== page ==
BACKGROUND: The aim of vascular closure devices is to safely secure the arterial access site at the conclusion of catheterization procedures, thereby increasing patient comfort and decreasing time to hemostasis and ambulation. The FISH (femoral introducer sheath and hemostasis) device is novel in that the access sheath and closure component are incorporated onto the same system. METHODS: The FISH pivotal investigation was conducted at 8 catheterization laboratories throughout the United States. Eligible diagnostic patients were randomized (2 to 1) to the FISH device versus manual compression and assessed for time to hemostasis and time to ambulation. Half of the participants underwent ultrasonographic evaluation at 30-day follow up. Enrollment for an interventional cohort is ongoing and will be reported at a later date; however, the interventional patients enrolled to date were combined with the diagnostic patients to comprise the safety data of the trial. RESULTS: Overall, 191 patients were randomized to the FISH device and 106 patients to manual compression. Most patients received a 6 Fr sheath (approximately 70%), while the remaining patients received a 5 or 8 Fr sheath. Twenty-seven patients who received the FISH device were converted to manual compression due to anticipated suboptimal hemostasis. Among the diagnostic patients, the mean time to hemostasis was 8.9 minutes for the FISH device, compared to 17.2 minutes for manual compression (p < 0.0001). Similarly, the mean time to ambulation was 2.4 hours for the FISH device, compared to 4.3 hours for manual compression (p < 0.0001). Among the total cohort, there was 1 death and 1 episode of major access-site-related bleeding that required transfusion occurred in the FISH group (1.1%), compared to no serious adverse safety events in the manual compression group (p = 1.0). For the FISH group, there were 5 minor adverse safety events; 3 access-site hematomas and 2 pseudoaneurysms treated with thrombin injection, and in the manual compression group, there was 2 access-site hematomas and 1 pseudoaneurysm treated with thrombin injection (p = 1.0). CONCLUSION: Among diagnostic patients with good sheath placement and favorable femoral anatomy, the FISH device is superior in achieving time to hemostasis and ambulation compared to manual compression. At 30 days, there is no apparent difference in serious or minor adverse vascular events with the use of the FISH device.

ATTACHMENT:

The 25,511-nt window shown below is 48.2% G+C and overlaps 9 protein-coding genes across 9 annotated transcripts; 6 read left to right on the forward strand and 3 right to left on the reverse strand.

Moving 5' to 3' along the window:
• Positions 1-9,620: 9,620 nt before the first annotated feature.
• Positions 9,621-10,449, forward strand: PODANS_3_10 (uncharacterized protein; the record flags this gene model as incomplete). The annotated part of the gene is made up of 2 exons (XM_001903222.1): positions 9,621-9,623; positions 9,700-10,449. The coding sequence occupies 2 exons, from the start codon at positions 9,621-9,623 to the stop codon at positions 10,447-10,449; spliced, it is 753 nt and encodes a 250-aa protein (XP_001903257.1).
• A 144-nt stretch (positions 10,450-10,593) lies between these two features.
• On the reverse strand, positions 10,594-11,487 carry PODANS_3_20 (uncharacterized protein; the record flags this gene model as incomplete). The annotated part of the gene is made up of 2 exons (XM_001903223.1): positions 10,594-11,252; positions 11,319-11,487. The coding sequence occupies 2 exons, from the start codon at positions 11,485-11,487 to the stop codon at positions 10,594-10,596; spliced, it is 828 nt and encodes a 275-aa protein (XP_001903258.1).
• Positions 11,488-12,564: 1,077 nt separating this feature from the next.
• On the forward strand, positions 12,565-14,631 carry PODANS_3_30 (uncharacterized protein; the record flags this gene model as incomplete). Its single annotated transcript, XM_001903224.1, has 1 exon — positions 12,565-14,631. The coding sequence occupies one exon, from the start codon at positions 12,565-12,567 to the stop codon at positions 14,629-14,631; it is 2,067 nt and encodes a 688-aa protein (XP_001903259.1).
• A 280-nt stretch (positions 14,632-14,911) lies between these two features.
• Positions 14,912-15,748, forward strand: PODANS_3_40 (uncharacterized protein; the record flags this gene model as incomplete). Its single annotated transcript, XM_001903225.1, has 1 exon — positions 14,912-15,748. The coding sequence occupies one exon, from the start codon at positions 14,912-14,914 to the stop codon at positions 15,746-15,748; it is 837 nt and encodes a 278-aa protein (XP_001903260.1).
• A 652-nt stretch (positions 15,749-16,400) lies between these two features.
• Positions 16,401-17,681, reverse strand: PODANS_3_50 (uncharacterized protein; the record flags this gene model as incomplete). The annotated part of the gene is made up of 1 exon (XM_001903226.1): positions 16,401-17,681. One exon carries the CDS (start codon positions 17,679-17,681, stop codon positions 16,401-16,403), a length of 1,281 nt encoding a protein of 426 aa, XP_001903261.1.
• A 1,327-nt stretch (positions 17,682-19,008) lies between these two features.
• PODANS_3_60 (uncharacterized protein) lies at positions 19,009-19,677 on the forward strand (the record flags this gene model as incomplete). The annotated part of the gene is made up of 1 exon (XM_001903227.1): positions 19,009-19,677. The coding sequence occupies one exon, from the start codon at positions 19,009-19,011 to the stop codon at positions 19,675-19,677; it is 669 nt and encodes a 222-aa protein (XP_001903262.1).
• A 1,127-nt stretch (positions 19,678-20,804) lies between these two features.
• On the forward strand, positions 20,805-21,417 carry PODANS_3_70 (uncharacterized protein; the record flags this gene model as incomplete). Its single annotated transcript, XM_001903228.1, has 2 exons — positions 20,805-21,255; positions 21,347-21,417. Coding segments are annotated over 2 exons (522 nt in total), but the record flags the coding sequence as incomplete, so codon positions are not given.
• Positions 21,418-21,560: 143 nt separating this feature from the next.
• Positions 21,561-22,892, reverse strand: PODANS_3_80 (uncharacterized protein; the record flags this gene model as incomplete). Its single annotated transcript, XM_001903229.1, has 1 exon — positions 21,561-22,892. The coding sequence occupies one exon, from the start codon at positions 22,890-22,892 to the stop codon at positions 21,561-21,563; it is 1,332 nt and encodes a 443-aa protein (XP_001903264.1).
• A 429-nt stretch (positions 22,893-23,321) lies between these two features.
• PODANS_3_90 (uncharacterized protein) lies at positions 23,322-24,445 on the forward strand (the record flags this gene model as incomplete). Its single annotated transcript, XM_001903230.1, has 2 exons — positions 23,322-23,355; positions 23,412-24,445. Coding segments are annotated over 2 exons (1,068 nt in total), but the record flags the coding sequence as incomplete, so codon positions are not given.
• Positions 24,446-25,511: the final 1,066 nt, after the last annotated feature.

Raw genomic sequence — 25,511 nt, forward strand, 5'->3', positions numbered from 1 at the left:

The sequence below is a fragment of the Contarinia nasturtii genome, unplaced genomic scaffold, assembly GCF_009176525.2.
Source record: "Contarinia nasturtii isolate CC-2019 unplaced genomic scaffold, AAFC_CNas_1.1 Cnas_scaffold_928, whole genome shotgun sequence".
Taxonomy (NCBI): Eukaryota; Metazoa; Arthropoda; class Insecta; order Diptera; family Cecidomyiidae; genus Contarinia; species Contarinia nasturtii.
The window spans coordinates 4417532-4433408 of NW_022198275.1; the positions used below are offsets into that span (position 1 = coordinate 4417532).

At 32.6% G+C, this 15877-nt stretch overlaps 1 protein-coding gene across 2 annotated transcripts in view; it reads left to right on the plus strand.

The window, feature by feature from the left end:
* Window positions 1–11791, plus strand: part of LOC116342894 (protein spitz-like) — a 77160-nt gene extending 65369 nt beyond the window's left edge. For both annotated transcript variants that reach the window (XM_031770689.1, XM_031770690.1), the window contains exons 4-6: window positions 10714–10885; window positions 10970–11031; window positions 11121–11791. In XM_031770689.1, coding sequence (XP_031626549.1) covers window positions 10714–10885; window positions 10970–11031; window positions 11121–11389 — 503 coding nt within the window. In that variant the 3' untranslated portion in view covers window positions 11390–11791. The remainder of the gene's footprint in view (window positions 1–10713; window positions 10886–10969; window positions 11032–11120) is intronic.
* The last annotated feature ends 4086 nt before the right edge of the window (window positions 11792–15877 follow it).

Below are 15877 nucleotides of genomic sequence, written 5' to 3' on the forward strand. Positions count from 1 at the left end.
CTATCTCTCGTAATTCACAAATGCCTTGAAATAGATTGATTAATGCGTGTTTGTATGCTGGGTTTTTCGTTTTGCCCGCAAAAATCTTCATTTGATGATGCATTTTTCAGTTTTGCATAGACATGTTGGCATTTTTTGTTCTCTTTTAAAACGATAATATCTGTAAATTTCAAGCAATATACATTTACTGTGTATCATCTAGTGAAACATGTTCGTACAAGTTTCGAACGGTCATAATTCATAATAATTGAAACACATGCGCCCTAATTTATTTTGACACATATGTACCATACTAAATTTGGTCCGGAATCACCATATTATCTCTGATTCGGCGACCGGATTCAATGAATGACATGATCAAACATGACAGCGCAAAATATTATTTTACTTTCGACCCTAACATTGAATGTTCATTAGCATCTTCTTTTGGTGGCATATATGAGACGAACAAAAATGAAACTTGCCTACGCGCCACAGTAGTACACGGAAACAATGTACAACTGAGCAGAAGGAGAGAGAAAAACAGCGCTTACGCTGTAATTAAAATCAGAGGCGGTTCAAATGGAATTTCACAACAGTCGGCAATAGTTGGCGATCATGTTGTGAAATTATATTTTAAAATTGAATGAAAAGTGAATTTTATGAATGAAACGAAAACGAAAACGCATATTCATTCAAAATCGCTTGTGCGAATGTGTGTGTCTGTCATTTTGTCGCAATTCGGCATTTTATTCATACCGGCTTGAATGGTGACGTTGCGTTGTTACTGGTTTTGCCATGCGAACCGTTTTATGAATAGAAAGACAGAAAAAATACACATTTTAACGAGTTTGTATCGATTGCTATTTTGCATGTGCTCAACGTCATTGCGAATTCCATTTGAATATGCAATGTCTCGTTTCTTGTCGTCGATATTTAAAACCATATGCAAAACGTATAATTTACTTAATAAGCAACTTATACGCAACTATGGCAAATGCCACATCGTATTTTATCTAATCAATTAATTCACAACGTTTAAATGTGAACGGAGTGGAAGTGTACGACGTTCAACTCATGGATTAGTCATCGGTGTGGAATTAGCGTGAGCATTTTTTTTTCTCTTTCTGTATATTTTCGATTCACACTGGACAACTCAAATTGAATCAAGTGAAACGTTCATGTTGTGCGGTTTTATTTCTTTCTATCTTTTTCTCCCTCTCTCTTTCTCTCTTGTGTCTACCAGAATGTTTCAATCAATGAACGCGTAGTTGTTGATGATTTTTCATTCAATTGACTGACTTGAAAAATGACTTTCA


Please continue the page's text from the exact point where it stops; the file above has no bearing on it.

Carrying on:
|Original language||English (US)|
|Number of pages||5|
|Journal||Journal of Invasive Cardiology|
|State||Published - Apr 1 2008|
ASJC Scopus subject areas
- Radiology Nuclear Medicine and imaging
- Cardiology and Cardiovascular Medicine